I know people this has happened to, they do it quite quickly and really don’t give a reason.

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14 hours ago, Butch said:

Regarding the first instance, I don't think the bank can close an account unless it is shown or suspected to be used for fraudulent activities / money laundering.

 

10 hours ago, john luke said:

Interestingly, searching the internet, it appears that a bank can close the account of a customer without giving a reason.

 

51 minutes ago, Sangsom said:

I know people this has happened to, they do it quite quickly and really don’t give a reason.

 

Yup! A few years ago I took up a one year contract to work in Myanmar. I happened to be on holiday in UK at the time so went into Barclays to tell them. No problems.

For the first 3 months I never received my pay. No matter how many phone calls, mails etc were made the "Help Desk" kept avoiding my questions. I changed my payments to Lloyds and finally received my money....

But ..Now hear this!...When I went into the bank to find out what happened nobody would talk to me. Then the Account Manager came out and said that they had closed my account and that "a letter was in the post" When I asked how I could access my money he said "Use your visa card in a supermarket and get cash back - we can't stop that!)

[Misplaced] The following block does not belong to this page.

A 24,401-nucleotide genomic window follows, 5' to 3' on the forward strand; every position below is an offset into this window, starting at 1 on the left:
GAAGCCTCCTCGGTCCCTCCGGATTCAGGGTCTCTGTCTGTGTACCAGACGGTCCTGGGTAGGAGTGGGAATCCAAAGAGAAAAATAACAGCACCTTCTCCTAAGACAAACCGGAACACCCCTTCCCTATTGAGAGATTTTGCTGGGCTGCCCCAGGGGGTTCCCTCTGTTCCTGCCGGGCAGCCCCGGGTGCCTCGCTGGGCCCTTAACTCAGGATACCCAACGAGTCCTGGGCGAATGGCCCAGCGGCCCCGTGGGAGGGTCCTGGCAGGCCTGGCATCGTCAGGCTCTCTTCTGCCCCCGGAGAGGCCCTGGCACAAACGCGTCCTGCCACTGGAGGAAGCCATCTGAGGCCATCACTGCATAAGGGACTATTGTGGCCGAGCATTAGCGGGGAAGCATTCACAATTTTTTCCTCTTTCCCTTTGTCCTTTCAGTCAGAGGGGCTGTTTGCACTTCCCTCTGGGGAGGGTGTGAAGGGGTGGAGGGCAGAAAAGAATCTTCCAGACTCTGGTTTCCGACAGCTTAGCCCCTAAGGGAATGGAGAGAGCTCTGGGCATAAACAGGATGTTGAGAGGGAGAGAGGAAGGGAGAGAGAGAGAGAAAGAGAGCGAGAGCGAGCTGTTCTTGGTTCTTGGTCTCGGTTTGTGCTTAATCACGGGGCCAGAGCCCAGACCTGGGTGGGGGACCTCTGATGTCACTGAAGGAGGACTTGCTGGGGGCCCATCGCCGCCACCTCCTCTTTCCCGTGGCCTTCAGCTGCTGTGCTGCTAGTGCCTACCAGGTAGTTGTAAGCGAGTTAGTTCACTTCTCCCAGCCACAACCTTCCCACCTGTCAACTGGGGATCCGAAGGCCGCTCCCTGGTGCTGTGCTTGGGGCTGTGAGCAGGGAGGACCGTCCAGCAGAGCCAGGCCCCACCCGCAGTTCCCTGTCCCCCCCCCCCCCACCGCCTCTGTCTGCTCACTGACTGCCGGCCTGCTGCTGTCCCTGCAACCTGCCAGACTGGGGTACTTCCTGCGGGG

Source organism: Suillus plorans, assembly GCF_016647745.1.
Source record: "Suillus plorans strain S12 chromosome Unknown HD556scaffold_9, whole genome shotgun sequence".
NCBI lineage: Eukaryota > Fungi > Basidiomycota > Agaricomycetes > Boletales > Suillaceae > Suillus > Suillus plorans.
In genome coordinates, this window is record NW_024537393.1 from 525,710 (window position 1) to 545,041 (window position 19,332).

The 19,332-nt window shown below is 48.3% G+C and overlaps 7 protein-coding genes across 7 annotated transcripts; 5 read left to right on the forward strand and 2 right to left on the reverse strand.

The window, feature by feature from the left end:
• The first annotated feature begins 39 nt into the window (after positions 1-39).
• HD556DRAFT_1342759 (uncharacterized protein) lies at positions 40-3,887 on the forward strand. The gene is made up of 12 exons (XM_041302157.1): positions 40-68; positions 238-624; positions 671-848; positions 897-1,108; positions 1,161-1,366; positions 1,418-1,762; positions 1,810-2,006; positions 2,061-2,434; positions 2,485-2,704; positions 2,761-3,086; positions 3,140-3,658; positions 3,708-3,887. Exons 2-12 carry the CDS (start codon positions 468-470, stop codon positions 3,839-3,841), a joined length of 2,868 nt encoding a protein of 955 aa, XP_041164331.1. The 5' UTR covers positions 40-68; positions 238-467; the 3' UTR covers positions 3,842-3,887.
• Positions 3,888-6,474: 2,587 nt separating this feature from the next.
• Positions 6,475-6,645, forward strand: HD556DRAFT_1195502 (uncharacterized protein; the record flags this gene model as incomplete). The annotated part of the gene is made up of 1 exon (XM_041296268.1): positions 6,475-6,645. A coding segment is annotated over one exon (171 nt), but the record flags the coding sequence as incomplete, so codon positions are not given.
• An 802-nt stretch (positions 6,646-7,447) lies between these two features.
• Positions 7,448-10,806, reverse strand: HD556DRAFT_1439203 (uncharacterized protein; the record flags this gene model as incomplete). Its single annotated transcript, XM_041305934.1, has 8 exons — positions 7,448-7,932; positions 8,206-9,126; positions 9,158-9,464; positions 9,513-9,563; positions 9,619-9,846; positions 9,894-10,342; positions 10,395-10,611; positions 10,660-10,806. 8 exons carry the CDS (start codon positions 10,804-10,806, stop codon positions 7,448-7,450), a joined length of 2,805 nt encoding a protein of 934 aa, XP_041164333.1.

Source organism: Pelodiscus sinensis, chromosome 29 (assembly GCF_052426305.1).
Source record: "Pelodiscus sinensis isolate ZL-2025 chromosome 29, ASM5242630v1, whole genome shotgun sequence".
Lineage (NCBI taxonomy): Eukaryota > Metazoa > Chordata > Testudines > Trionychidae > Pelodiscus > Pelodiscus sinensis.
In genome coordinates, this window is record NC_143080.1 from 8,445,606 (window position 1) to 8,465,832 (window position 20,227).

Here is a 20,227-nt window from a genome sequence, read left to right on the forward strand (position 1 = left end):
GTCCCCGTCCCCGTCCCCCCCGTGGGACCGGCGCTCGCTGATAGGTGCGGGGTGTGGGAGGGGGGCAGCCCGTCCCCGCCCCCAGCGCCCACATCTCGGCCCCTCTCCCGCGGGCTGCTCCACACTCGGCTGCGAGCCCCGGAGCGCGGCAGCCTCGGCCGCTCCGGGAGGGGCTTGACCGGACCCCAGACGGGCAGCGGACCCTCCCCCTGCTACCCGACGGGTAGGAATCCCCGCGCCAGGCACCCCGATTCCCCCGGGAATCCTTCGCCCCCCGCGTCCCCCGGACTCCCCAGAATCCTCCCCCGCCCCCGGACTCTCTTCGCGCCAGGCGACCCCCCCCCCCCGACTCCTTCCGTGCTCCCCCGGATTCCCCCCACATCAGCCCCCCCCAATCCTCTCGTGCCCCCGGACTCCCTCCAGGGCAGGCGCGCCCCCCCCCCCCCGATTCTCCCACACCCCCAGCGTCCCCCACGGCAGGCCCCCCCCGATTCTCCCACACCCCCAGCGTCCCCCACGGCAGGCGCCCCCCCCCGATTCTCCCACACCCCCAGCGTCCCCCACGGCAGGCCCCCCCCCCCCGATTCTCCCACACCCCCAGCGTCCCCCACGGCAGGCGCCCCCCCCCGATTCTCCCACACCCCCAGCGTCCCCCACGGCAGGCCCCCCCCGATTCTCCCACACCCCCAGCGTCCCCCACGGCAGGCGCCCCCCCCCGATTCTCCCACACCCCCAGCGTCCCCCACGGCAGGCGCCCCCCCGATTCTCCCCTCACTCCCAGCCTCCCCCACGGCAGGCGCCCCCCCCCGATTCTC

A few days before flying back to Myanmar the letter arrived and it just abruptly said "We are closing your account" That was it !!!

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On 11/30/2021 at 12:49 AM, john luke said:

Breach of the Fiduciary Relationship between bank and customer, could possibly be grounds for a bank closing an account.  This could, in my view, cover a failure to inform the bank that a customer was no longer normally resident in UK.

Interestingly, searching the internet, it appears that a bank can close the account of a customer without giving a reason.  There are quite a number of articles on the subject.  We learn new things every day!!

Fair point, but does that actually come under the T&C's?. (I expect it probably does, and as you say, they don't really need a reason other than a whim).

I'm not sure how the Expats get on who live abroad yet still have accounts here in the UK for receiving rent / investments / pensions though.